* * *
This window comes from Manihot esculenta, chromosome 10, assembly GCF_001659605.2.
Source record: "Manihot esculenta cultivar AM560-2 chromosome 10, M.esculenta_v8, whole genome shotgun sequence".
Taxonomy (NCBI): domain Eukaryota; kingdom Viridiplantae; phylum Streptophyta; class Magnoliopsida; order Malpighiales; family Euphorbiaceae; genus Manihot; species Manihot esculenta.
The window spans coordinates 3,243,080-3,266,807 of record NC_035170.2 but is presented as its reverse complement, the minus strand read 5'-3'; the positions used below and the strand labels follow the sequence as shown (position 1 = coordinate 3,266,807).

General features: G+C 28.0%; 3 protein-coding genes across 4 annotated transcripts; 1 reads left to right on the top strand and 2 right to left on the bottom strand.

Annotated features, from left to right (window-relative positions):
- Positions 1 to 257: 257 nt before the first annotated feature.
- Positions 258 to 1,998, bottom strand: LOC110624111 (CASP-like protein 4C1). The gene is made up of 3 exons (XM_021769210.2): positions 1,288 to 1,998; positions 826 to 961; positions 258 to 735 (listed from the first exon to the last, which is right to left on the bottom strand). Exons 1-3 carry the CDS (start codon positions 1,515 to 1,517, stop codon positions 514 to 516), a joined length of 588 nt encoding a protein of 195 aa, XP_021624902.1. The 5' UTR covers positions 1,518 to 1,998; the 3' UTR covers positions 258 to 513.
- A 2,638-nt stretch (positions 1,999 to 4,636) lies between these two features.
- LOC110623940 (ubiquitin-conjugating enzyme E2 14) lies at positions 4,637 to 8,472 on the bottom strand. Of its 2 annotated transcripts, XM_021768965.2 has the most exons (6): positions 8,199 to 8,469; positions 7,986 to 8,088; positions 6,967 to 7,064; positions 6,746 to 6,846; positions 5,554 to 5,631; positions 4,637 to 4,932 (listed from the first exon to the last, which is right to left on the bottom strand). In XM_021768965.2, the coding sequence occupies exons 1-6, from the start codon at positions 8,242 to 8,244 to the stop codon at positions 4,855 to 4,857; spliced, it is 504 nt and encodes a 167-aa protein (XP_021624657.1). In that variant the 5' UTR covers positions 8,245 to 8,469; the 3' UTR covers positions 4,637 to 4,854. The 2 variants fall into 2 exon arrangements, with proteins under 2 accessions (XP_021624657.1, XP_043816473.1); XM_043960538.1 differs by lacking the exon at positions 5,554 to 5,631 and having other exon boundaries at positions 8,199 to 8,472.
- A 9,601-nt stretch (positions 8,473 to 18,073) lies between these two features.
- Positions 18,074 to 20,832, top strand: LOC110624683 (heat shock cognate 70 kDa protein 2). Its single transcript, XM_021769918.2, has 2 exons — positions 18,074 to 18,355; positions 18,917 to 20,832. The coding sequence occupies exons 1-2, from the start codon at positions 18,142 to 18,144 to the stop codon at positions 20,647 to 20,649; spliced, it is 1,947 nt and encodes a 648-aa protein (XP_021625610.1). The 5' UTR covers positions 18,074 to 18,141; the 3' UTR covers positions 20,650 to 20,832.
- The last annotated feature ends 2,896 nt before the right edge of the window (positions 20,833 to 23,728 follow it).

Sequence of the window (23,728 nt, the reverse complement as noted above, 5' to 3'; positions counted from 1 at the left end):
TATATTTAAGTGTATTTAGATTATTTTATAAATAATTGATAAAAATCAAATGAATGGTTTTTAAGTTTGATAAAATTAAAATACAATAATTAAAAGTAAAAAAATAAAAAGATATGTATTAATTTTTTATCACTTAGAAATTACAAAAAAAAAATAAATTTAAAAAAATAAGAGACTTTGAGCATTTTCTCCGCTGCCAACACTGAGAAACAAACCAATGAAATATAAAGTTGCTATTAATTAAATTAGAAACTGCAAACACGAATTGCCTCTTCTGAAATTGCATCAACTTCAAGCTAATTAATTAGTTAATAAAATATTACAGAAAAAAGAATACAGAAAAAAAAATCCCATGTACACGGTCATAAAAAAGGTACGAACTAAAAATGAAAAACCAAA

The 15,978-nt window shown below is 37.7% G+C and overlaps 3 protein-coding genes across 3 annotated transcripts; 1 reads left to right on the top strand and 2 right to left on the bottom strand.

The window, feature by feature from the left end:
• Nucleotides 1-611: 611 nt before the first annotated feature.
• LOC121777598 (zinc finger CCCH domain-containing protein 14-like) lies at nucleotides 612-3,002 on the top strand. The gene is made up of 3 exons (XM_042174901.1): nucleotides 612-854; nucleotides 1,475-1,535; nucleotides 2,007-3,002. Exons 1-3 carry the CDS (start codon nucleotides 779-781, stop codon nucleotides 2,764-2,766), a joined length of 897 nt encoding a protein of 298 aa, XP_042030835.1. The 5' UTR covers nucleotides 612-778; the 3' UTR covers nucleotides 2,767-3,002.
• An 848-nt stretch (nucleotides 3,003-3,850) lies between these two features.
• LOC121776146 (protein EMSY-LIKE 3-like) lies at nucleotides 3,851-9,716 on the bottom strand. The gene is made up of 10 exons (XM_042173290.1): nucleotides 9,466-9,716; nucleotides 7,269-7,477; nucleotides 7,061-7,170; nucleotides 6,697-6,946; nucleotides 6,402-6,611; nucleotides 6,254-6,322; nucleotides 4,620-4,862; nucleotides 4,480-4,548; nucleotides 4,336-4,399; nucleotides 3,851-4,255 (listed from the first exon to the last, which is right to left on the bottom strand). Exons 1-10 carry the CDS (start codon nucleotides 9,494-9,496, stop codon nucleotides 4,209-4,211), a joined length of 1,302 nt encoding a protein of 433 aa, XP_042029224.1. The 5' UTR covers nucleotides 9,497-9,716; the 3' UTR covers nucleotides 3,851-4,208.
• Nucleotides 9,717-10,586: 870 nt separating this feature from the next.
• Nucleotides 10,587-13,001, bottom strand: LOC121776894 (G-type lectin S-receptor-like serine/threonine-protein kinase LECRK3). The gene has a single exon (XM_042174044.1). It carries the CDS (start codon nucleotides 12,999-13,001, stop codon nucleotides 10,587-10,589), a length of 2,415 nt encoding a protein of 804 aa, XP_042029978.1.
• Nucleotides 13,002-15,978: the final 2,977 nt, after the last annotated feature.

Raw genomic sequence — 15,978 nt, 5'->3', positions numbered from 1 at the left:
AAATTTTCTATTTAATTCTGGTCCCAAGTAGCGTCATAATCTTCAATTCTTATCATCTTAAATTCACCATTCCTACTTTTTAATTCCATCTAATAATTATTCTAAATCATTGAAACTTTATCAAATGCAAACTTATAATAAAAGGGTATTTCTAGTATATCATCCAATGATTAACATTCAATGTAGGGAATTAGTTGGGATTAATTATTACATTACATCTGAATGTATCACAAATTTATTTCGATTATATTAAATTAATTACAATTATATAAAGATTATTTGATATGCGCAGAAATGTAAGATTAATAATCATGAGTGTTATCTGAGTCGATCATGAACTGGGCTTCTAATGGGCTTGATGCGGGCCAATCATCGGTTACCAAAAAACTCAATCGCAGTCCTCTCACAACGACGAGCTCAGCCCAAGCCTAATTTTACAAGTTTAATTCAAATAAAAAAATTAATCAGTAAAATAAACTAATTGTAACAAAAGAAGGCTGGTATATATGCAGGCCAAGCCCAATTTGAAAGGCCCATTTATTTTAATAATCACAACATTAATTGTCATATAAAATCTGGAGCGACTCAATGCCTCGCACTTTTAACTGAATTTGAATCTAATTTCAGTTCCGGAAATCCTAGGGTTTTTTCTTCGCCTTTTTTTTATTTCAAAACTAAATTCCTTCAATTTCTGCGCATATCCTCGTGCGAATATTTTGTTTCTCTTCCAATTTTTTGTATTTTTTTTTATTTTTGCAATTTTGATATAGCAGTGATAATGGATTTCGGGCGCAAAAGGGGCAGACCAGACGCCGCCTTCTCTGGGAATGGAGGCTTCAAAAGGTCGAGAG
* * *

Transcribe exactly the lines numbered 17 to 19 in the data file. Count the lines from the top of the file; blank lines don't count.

The window, feature by feature from the left end:
• Nucleotides 1-611: 611 nt before the first annotated feature.
• LOC121777598 (zinc finger CCCH domain-containing protein 14-like) lies at nucleotides 612-3,002 on the top strand. The gene is made up of 3 exons (XM_042174901.1): nucleotides 612-854; nucleotides 1,475-1,535; nucleotides 2,007-3,002. Exons 1-3 carry the CDS (start codon nucleotides 779-781, stop codon nucleotides 2,764-2,766), a joined length of 897 nt encoding a protein of 298 aa, XP_042030835.1. The 5' UTR covers nucleotides 612-778; the 3' UTR covers nucleotides 2,767-3,002.